Most people experience some low moods and sadness after a diagnosis for breast cancer. Low mood usually improves after a few days, but if it doesn’t then you could have depression.
Depression is a common condition that can have a broad range of symptoms, from feeling continuously low in spirits to having no will to live.
Some people become depressed because of the impact of breast cancer, such as:
- dealing with the shock of diagnosis
- ongoing physical effects
- uncertainty about the future
After treatment ends it can be made worse by:
- missing the reassurance of being seen by your specialist team
- people close to you expecting you to carry on with the life you had before breast cancer
- feeling isolated
- losing your sense of identity
- your self-confidence having been affected
- worries about breast cancer coming back
Find out more about adjusting to life after treatment ends.
Depression can be a normal response to trauma and a way of coping, but as you adjust to what has happened, you will gain energy and your mood should improve.
3. When to ask for support
If you or the people close to you are worried because you have any of the following signs, you should talk to your specialist team or GP:
- loss of enjoyment and interest in everyday things and experiences
- loss of interest in your appearance
- persistent thoughts such as ‘I can’t be bothered’ or ‘what’s the point?’
- withdrawing from others (not going out or socialising)
- feeling more tearful and irritable than usual
- difficulty concentrating
- difficulty sleeping or wanting to sleep all the time
- loss of appetite or overeating
- feeling very low in mood or even suicidal
Your specialist team or GP can refer you to a counsellor, psychiatrist or psychologist for help and support.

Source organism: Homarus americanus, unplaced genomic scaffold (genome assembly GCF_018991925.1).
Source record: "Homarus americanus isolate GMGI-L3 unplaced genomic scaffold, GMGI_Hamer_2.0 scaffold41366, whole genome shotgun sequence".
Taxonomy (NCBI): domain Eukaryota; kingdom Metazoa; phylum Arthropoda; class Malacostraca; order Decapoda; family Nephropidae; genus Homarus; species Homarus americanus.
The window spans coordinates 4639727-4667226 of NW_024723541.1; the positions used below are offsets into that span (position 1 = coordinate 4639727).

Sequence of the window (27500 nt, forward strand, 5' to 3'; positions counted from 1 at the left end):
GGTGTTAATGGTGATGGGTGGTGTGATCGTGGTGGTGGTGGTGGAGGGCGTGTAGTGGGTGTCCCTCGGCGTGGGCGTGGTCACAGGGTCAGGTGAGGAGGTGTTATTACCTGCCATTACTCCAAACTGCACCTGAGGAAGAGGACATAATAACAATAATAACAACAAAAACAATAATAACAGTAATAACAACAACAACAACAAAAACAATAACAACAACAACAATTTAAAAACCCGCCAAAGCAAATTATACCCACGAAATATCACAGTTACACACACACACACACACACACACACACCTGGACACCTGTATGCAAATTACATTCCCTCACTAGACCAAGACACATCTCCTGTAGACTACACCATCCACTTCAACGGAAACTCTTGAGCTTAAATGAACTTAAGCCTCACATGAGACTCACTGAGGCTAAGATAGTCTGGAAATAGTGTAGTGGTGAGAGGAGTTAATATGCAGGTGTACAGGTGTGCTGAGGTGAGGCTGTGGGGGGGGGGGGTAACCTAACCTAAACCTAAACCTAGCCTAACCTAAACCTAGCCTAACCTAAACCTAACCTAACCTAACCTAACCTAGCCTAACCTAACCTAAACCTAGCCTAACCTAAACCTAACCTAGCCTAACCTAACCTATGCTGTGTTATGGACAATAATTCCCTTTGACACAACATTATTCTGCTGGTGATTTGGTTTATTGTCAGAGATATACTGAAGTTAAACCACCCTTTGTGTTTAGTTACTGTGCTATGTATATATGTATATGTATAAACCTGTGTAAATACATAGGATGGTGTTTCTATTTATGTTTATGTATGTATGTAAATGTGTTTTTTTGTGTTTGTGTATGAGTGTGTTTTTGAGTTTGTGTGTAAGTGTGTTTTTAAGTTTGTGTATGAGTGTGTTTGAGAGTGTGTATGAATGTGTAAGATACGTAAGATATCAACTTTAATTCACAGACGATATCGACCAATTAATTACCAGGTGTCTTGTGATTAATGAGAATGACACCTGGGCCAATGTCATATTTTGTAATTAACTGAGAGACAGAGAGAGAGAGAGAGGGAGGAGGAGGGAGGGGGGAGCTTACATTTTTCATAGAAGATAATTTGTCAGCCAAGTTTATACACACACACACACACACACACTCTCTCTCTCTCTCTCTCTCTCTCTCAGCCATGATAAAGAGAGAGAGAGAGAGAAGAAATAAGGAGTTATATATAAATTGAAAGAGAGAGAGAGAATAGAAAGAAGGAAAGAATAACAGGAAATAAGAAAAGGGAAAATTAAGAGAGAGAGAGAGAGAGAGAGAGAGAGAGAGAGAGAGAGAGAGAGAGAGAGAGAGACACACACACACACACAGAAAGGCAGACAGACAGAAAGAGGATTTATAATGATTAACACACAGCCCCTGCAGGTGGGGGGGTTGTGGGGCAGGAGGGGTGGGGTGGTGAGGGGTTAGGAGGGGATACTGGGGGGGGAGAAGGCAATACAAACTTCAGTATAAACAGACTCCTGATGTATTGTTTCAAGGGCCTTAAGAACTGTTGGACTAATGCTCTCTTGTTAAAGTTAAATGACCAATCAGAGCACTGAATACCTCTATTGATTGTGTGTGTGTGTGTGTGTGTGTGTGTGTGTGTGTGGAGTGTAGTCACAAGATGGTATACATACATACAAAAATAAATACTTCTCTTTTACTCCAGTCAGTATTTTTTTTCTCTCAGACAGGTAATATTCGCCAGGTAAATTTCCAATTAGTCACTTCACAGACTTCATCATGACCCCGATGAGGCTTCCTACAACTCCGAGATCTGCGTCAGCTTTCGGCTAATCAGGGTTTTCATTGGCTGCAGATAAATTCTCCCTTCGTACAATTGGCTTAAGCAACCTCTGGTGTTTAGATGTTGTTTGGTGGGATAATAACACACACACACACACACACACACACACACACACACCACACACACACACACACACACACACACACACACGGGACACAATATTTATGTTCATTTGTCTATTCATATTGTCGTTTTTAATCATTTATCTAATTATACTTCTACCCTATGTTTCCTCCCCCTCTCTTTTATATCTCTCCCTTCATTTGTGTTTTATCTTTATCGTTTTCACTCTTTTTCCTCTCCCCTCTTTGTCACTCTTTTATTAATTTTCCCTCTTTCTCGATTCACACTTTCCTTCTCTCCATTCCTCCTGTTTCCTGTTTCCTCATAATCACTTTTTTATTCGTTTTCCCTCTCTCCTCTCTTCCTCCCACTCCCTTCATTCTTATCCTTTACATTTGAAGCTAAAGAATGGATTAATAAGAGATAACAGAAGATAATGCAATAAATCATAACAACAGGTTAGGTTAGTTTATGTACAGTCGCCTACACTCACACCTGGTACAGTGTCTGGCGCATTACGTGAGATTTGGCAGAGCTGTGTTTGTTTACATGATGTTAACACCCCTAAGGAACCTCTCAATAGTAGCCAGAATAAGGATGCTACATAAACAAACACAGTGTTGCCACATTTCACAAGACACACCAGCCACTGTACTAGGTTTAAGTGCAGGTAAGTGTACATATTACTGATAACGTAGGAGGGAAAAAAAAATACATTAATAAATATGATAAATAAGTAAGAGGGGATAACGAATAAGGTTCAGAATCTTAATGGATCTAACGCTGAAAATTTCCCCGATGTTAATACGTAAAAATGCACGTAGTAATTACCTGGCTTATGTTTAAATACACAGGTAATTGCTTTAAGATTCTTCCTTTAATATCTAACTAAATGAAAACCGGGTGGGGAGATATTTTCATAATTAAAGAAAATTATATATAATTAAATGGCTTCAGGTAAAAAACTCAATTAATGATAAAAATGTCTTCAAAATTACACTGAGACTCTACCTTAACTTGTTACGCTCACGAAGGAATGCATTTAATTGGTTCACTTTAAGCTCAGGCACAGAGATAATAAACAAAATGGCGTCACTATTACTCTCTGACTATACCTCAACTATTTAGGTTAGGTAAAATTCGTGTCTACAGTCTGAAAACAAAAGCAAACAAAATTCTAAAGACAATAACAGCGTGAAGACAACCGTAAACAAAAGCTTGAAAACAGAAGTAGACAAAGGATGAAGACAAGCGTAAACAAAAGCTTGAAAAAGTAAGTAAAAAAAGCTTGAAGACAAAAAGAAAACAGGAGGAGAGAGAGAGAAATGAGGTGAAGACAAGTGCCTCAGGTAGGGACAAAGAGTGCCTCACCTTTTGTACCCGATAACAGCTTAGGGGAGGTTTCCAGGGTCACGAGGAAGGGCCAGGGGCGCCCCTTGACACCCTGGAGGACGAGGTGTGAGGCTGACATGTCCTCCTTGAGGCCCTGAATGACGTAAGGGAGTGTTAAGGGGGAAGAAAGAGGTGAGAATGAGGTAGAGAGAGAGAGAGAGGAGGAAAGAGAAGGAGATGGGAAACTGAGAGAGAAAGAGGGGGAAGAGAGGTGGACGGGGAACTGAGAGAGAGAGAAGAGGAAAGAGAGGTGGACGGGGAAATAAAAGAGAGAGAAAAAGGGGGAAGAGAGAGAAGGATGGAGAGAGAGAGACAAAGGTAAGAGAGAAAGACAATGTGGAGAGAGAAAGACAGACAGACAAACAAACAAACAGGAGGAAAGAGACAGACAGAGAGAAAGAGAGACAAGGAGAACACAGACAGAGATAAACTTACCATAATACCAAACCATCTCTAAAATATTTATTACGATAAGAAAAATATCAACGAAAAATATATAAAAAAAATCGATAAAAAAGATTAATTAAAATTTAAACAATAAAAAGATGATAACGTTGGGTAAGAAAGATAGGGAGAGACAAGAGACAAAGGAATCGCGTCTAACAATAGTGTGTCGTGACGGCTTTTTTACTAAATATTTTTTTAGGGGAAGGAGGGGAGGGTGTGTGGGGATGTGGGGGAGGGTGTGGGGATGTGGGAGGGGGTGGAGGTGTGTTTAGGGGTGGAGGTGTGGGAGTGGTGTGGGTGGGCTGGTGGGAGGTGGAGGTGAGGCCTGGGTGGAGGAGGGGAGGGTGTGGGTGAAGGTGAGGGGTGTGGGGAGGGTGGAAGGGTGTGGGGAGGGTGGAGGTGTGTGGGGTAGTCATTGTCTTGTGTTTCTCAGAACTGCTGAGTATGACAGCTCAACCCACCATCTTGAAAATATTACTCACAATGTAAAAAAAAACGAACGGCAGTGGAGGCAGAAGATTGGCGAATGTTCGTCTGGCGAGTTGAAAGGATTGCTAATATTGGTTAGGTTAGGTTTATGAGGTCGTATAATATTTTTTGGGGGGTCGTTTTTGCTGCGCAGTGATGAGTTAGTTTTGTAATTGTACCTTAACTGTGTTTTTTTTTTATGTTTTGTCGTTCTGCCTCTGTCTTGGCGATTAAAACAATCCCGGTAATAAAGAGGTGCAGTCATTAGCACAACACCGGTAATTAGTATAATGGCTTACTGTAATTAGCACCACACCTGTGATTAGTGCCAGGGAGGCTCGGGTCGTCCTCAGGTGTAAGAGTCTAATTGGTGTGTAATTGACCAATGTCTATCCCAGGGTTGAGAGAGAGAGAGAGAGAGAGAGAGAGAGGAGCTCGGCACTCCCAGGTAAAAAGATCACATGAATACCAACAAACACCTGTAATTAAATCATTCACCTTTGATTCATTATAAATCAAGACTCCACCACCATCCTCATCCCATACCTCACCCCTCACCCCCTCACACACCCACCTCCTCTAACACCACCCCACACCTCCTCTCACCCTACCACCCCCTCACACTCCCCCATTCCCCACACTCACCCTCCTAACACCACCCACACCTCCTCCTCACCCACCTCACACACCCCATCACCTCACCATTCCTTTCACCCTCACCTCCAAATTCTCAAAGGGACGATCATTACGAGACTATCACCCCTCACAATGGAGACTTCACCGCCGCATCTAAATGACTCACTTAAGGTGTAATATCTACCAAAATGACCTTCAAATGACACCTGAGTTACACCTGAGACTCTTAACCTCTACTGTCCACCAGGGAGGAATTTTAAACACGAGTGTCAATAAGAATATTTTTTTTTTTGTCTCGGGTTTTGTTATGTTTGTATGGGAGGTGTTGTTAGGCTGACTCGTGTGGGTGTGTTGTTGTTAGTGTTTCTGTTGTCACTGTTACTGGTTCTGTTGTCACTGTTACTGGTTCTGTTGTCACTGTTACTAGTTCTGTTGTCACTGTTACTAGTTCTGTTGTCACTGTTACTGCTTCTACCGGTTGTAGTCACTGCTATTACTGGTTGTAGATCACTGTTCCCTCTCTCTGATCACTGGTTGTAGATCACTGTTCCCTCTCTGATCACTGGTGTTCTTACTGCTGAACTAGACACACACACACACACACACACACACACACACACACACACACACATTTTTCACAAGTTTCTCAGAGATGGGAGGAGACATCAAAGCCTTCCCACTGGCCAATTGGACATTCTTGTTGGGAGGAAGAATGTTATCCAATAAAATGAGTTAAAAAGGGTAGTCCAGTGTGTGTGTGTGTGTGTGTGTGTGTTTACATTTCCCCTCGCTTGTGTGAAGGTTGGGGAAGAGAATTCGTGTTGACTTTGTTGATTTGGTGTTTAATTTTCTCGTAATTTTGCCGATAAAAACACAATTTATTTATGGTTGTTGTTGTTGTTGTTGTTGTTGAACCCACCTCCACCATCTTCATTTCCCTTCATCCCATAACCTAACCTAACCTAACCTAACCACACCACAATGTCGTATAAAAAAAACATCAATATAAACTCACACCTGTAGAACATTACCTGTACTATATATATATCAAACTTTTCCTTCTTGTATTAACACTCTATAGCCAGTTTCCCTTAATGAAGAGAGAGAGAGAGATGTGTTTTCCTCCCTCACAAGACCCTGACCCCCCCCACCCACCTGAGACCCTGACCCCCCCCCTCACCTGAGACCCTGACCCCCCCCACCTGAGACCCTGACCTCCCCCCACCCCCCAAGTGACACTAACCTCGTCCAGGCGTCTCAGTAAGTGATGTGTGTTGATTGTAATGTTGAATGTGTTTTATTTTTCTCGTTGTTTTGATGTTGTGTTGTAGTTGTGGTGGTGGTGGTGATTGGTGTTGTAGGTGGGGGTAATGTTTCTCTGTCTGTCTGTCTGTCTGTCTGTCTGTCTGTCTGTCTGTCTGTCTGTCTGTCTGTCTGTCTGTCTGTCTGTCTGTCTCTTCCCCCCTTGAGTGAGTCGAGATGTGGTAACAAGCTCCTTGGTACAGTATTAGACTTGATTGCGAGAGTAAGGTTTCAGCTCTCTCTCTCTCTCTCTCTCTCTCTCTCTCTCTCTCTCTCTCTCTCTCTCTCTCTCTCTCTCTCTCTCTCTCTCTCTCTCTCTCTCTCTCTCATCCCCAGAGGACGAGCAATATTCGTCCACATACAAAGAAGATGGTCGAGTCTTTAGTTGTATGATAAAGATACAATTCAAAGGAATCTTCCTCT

There’s nothing to be ashamed of in admitting that you’re feeling depressed, or finding it hard to cope, and that you need professional help. Some people find it particularly hard to seek professional advice but it can help to relieve these symptoms and allow you to regain control of your life.
4. Support and treatment for depression
There are lots of different ways that can help you cope with depression:
- talking therapies
- talking to people
- talking to our breast care nurses
- online support
- your mental health toolkit
Professional support such as counselling or cognitive behavioural therapy (CBT) can also be of benefit and your specialist team or GP will be able to direct you to services in your area.
Antidepressant drugs may be recommended to treat symptoms of depression. It usually takes up to six weeks before you notice the effects and start to feel an improvement in mood, although it may take longer to feel the full benefits. Antidepressants can be an extra support during a particularly difficult time.
Joining a cancer support group to meet others with a similar experience may be helpful. You can search for support groups near you on the Macmillan Cancer Support website.
Our Someone Like Me service can put you in touch with a trained volunteer who has been through similar experiences to you. They are there to listen to your concerns and share their experiences. You can talk with them over the phone or by email if you prefer.
You can speak to one of our breast care nurses by:
- calling our Helpline on 0808 800 6000
- using our Ask Our Nurse email service
- asking any questions you like through the Ask Our Nurses section of our Forum
These organisations provide information and support to help you cope with depression:
- Samaritans provides confidential non-judgemental emotional support, 24 hours a day, for people experiencing feelings of distress or despair. You can call them on 116 123 or email email@example.com
- You can find more information about depression on the NHS website. On that site you can also visit Moodzone, which includes relaxation tips to relieve stress.
- The Mental Health Foundation has more information on talking therapies that you may find helpful.
We've put together a mental health toolkit with information and tips to help you look after your mental health after breast cancer.